1.  my peers, who help hone my poems, in the 1) Modern Poetry Facebook page (mostly my classmates from the MOOC How Writers Write Poetry 2015 offered by The University of Iowa International Writing Program), and 2) Rat's Ass Review online workshop
  2. litmags, for publishing my poems;
  3.  Poets & Writers, The Review Review, Duotrope, Literistic, Six Questions For..., Submittable's Submishmash Weekend Edition, Trish Hopkinson, Every Writer, New Pages, and other resources for writers that lead me to various international publications -- and make me prouder of having my work featured in them; and
  4. whoever is/are lured into checking my blog and reading my poem(s). :-) 

Thursday, February 18, 2016

There was a girl...

Ahh...this is my English translation of a Tagalog translation of a text originally written in English. (Get it?) Well, this morn I was reading this book and was profoundly touched by this certain passage of a text written in Tagalog, and ended up rereading and translating the words into English in my mind. I was so impassioned that I decided to write down my translation, as my preoccupation this first half of my day. So I finished my arguably-best effort in translating this gem, only to find out later, upon reading the editors' introduction, that my source text, a brief Tagalog -- yes, I'll declare it -- masterpiece, was originally written in English after all! The text is the last literary piece of the book. So next time, I'll read everything from first page to last. 

The passage, a childhood recollection during China's Cultural Revolution, is from the late poet and painter Maningning Miclat's brief memoir, "Pampinid na Salita," pages 89 - 99 of Beauty for Ashes: Remembering Maningning, from Anvil Publishing, Inc., 2001. ("Pampinid..." is the Tagalog translation, by her father Mario Miclat, of "Postscript," from Voice from the Underworld, also from Anvil, 2000.) 

It would be wonderful to read "Pampinid..." and its original text "Postscript," to contextualize and further appreciate the late artist's words (so please check out the links above). As for me, I have yet to read the latter, but I will. And I'm certain it's more beautiful than my humble translation.

And now, my tribute to Maningning: my rather impulsive yet very inspired labor of love this morning of February 19, 2016:

There was one young girl who was older than us and whom we treated as our elder sister. She was neat and clean in her appearance, she was beautiful, with round eyes. She was already studying, and this fact she boasted to us as we had not yet learned to read and write. At night, she would cry herself to sleep; she whined in a low and soft voice, and walked back and forth across our lodging rooms. After a few hours, she'd be sleeping on the floor. Her aunt would pick her up and carry her to her room. When she awoke and remembered that she had been crying, she would resume her weeping. But, sometimes, she forgot; she'd eat, wash her face, and when she suddenly remembered, would cry again and walk.
We younger children were amused to witness her endurance. But the adults told us not to be like her who was always sad, blaming her parents who left her to organize a movement and write political analyses and guerilla poems. She was like a conductor of her own orchestra, beating to the symphony of her sadness. Her crying was like a song. I would doze to sleep listening to her; in my mind, I'd start crying if she stopped crying. But I remained free as every child should be.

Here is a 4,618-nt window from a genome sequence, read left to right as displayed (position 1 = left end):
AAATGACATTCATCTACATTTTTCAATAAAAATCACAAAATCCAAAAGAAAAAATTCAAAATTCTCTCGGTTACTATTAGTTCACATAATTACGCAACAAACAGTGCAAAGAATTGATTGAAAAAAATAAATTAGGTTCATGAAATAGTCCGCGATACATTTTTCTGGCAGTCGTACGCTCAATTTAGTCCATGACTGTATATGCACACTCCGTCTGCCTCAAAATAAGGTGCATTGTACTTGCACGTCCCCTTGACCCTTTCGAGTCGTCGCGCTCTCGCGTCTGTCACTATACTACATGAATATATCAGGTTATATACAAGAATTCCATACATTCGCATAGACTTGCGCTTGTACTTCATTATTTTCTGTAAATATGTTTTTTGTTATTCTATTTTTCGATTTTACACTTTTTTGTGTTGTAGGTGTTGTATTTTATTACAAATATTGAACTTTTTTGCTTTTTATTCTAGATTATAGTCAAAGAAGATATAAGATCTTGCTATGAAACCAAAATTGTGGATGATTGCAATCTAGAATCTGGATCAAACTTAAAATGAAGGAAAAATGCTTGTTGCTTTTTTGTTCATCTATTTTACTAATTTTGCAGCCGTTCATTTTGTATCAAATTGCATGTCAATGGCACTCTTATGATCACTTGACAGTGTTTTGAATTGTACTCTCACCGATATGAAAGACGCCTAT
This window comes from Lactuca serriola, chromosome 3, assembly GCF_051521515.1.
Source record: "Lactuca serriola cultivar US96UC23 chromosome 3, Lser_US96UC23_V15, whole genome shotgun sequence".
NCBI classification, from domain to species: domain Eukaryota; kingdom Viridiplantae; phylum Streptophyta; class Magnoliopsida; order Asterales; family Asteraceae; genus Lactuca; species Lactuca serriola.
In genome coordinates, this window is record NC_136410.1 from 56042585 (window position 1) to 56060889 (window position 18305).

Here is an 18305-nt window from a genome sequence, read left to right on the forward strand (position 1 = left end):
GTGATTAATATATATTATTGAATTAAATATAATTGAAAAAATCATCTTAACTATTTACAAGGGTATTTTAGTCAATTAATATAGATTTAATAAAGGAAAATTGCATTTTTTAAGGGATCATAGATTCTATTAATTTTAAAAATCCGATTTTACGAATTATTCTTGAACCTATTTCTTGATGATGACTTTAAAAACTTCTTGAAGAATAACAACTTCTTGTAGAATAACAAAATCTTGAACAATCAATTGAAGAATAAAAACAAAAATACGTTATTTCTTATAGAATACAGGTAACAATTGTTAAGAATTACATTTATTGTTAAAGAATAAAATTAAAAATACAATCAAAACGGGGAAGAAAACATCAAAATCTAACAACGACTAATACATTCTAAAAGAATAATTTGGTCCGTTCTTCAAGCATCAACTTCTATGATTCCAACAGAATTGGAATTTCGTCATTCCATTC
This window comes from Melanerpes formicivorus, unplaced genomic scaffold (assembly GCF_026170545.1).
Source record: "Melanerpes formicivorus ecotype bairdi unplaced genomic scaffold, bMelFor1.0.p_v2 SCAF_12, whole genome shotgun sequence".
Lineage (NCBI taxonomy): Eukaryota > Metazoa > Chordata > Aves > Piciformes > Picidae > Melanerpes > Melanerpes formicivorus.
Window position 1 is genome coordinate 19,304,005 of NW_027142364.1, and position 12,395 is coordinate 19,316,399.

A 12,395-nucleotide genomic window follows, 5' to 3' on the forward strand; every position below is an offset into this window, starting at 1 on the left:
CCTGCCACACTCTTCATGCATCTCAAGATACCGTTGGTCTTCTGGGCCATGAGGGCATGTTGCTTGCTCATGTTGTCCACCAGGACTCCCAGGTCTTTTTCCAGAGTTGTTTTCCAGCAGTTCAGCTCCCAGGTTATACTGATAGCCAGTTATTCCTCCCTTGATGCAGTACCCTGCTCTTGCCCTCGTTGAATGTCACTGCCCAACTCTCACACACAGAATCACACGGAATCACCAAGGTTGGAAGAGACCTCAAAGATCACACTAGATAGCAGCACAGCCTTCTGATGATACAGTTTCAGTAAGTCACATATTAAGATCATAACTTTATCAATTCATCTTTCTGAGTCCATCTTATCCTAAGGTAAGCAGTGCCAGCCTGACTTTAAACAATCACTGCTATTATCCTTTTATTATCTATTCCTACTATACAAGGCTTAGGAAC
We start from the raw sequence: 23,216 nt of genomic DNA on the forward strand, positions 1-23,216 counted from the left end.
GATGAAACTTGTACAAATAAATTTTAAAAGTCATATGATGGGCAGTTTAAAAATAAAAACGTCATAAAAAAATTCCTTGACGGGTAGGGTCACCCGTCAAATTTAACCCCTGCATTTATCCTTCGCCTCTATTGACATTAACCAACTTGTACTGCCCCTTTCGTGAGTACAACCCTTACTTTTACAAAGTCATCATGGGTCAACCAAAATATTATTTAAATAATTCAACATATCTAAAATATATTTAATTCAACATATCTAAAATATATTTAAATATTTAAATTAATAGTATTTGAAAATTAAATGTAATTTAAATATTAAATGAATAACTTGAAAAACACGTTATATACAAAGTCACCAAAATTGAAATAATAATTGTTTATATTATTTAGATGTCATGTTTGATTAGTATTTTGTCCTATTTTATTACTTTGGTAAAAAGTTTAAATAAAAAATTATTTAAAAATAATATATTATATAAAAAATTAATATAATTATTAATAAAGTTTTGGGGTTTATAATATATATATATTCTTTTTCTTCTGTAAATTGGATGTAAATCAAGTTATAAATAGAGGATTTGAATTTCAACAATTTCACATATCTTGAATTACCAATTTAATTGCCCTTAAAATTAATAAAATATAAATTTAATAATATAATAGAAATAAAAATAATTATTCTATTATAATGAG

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Note: I only have one memory of Maningning, it was (I believe) midmorning of 1993 at the lobby of the College of Fine Arts, University of the Philippines - Diliman. She was standing still, brown, beautiful, looking at something, or someone...  

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Wednesday, December 30, 2015

Metro Manila Miasma

"I am here to propose a legend that says the city was once / a tribe of children / humming around in a circle / with embers at the center and cold hunger / for a story." - Ned Parfan

I, we, thrive within the Petri dish defined by your jagged boundaries, binding sixteen cities and a developing duck embryo, officially, squared by three suspended railroads plus the most ancient on soil, you are defined and simplified by two to three words and not much else, and undefined and unraveled by a million spectacles and cuss word puzzles. Tabloid fodder factory you are, and we line up for news about ourselves and the more suffering, or dead, victims among us. And I, we, your weary children: indifferent, passive, as our lungs fill up with your pneumatic smog, with barely a sniff, plow like the diminishing, extinct-bound carabaos (and trivia: sprawled inside Krus na Ligas, is the only functional rice field within you, which your steeled and cemented self may have forgotten.) 

Your redemption lies buried in one of your landfills, perhaps among the one hundred and fifty buried in Payatas, or underneath a garbage pile on one of your feces-strewn sidewalks. Your chalice of salvation dumped in a junkyard somewhere or sunk on a bed of your polluted rivers. In futile search of your desaparecidos, there are uncanny moments when incense mingles with the unified cry of your orphans, add to that those of the casualties of the recent Kentex conflagration (among others).

May all your churches, temples, buildings of worship, of whatever religion, serve as your thumbtacks, iron nails, staples, keeping you stuck to this earth, in place, that you wouldn't tremble too much in case of a violent tremor. We got, gathered, guts grinding from your gutters. And the (arguably) richest of your fiefdoms dreams of a tower that will be third tallest in the world (and soon fourth, fifth, sixth, and ad nauseam, as vanity of edifice complex goes). Indeed, you host these parasitic turfs that are no different from you: cabal of fools making fools of what they really are: 


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Happy New Year, everyone! 

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Saturday, December 26, 2015

Plath and Bukowski

I have Sylvia Plath's "Collected Poems" and Charles Bukowski's "You Get So Alone..."

The former borrowed from my sister a year ago, and since I've no plan of returning it, it's mine.
(Anyway she just lives in the next building and may "borrow" it anytime.)

The latter I bought from National Bookstore a month or two ago --
with money my wife thought better (and more humanely) spent for our little daughter's milk.

(One afternoon I found them lying on top of the other on top of our plastic bedroom drawer.)

I believe reading them both is good for my, ah, "poetic education"

and mental health. 

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Happy Holidays and Happy New Year, everyone! 

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This blog is sponsored by Limitado
phone nos. 09167840522/ 023588753